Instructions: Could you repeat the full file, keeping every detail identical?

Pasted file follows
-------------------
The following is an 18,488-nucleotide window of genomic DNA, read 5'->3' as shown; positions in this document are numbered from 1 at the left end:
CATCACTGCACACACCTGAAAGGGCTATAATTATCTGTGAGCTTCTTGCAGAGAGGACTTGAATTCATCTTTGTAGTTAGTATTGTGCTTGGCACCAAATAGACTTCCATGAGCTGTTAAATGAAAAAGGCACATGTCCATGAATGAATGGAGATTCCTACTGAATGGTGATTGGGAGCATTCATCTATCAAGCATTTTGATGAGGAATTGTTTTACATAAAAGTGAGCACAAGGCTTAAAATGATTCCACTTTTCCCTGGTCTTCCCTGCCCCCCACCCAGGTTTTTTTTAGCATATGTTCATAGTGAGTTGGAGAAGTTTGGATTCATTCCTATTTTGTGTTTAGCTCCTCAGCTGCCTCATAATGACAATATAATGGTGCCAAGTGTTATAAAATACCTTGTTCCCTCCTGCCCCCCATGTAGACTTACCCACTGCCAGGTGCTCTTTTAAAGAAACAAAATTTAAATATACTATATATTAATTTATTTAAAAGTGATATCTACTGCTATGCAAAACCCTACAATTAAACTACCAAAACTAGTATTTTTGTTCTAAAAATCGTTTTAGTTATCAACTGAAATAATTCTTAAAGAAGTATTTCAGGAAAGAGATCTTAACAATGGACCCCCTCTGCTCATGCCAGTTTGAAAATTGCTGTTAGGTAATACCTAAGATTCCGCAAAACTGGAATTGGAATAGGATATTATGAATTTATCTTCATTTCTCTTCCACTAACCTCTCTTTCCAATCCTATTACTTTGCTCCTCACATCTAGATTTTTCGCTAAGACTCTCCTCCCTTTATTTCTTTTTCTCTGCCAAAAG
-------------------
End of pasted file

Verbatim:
The following is an 18,488-nucleotide window of genomic DNA, read 5'->3' as shown; positions in this document are numbered from 1 at the left end:
CATCACTGCACACACCTGAAAGGGCTATAATTATCTGTGAGCTTCTTGCAGAGAGGACTTGAATTCATCTTTGTAGTTAGTATTGTGCTTGGCACCAAATAGACTTCCATGAGCTGTTAAATGAAAAAGGCACATGTCCATGAATGAATGGAGATTCCTACTGAATGGTGATTGGGAGCATTCATCTATCAAGCATTTTGATGAGGAATTGTTTTACATAAAAGTGAGCACAAGGCTTAAAATGATTCCACTTTTCCCTGGTCTTCCCTGCCCCCCACCCAGGTTTTTTTTAGCATATGTTCATAGTGAGTTGGAGAAGTTTGGATTCATTCCTATTTTGTGTTTAGCTCCTCAGCTGCCTCATAATGACAATATAATGGTGCCAAGTGTTATAAAATACCTTGTTCCCTCCTGCCCCCCATGTAGACTTACCCACTGCCAGGTGCTCTTTTAAAGAAACAAAATTTAAATATACTATATATTAATTTATTTAAAAGTGATATCTACTGCTATGCAAAACCCTACAATTAAACTACCAAAACTAGTATTTTTGTTCTAAAAATCGTTTTAGTTATCAACTGAAATAATTCTTAAAGAAGTATTTCAGGAAAGAGATCTTAACAATGGACCCCCTCTGCTCATGCCAGTTTGAAAATTGCTGTTAGGTAATACCTAAGATTCCGCAAAACTGGAATTGGAATAGGATATTATGAATTTATCTTCATTTCTCTTCCACTAACCTCTCTTTCCAATCCTATTACTTTGCTCCTCACATCTAGATTTTTCGCTAAGACTCTCCTCCCTTTATTTCTTTTTCTCTGCCAAAAG